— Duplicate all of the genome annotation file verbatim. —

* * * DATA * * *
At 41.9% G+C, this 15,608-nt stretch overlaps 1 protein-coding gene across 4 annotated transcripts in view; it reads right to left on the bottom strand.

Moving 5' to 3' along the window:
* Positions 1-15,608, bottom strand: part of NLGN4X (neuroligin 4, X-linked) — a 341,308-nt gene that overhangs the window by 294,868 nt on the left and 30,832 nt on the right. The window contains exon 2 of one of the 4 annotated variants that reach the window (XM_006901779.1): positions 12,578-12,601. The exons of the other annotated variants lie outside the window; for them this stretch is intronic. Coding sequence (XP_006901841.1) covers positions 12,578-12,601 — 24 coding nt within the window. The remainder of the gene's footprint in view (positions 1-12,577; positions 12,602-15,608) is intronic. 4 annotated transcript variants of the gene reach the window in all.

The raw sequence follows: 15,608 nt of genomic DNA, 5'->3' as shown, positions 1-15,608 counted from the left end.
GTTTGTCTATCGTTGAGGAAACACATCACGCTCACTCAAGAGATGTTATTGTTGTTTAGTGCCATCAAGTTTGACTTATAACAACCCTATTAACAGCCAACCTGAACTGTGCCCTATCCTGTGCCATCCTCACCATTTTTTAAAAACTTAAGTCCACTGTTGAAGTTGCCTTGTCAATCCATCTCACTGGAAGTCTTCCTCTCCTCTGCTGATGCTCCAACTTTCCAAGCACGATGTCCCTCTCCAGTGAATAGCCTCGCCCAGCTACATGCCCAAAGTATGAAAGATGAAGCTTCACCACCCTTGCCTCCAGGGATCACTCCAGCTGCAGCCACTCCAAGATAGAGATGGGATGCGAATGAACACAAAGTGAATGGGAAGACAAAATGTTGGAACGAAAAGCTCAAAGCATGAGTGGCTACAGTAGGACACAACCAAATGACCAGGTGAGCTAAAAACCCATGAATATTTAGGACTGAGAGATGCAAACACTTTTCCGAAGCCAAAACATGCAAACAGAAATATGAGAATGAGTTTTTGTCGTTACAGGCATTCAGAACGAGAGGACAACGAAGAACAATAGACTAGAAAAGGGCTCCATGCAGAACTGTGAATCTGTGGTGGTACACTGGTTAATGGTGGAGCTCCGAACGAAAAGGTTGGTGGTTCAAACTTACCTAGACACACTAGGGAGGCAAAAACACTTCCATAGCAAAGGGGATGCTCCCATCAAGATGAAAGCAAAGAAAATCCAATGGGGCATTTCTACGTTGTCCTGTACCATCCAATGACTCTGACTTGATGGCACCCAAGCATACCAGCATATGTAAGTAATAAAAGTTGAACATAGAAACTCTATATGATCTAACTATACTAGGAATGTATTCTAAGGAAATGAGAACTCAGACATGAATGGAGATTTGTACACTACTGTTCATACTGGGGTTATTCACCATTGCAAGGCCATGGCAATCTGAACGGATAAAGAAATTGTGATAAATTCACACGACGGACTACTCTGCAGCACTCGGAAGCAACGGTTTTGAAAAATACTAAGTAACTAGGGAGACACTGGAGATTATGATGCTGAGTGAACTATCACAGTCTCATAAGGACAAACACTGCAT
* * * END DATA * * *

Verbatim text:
At 41.9% G+C, this 15,608-nt stretch overlaps 1 protein-coding gene across 4 annotated transcripts in view; it reads right to left on the bottom strand.

Moving 5' to 3' along the window:
* Positions 1-15,608, bottom strand: part of NLGN4X (neuroligin 4, X-linked) — a 341,308-nt gene that overhangs the window by 294,868 nt on the left and 30,832 nt on the right. The window contains exon 2 of one of the 4 annotated variants that reach the window (XM_006901779.1): positions 12,578-12,601. The exons of the other annotated variants lie outside the window; for them this stretch is intronic. Coding sequence (XP_006901841.1) covers positions 12,578-12,601 — 24 coding nt within the window. The remainder of the gene's footprint in view (positions 1-12,577; positions 12,602-15,608) is intronic. 4 annotated transcript variants of the gene reach the window in all.

The raw sequence follows: 15,608 nt of genomic DNA, 5'->3' as shown, positions 1-15,608 counted from the left end.
GTTTGTCTATCGTTGAGGAAACACATCACGCTCACTCAAGAGATGTTATTGTTGTTTAGTGCCATCAAGTTTGACTTATAACAACCCTATTAACAGCCAACCTGAACTGTGCCCTATCCTGTGCCATCCTCACCATTTTTTAAAAACTTAAGTCCACTGTTGAAGTTGCCTTGTCAATCCATCTCACTGGAAGTCTTCCTCTCCTCTGCTGATGCTCCAACTTTCCAAGCACGATGTCCCTCTCCAGTGAATAGCCTCGCCCAGCTACATGCCCAAAGTATGAAAGATGAAGCTTCACCACCCTTGCCTCCAGGGATCACTCCAGCTGCAGCCACTCCAAGATAGAGATGGGATGCGAATGAACACAAAGTGAATGGGAAGACAAAATGTTGGAACGAAAAGCTCAAAGCATGAGTGGCTACAGTAGGACACAACCAAATGACCAGGTGAGCTAAAAACCCATGAATATTTAGGACTGAGAGATGCAAACACTTTTCCGAAGCCAAAACATGCAAACAGAAATATGAGAATGAGTTTTTGTCGTTACAGGCATTCAGAACGAGAGGACAACGAAGAACAATAGACTAGAAAAGGGCTCCATGCAGAACTGTGAATCTGTGGTGGTACACTGGTTAATGGTGGAGCTCCGAACGAAAAGGTTGGTGGTTCAAACTTACCTAGACACACTAGGGAGGCAAAAACACTTCCATAGCAAAGGGGATGCTCCCATCAAGATGAAAGCAAAGAAAATCCAATGGGGCATTTCTACGTTGTCCTGTACCATCCAATGACTCTGACTTGATGGCACCCAAGCATACCAGCATATGTAAGTAATAAAAGTTGAACATAGAAACTCTATATGATCTAACTATACTAGGAATGTATTCTAAGGAAATGAGAACTCAGACATGAATGGAGATTTGTACACTACTGTTCATACTGGGGTTATTCACCATTGCAAGGCCATGGCAATCTGAACGGATAAAGAAATTGTGATAAATTCACACGACGGACTACTCTGCAGCACTCGGAAGCAACGGTTTTGAAAAATACTAAGTAACTAGGGAGACACTGGAGATTATGATGCTGAGTGAACTATCACAGTCTCATAAGGACAAACACTGCAT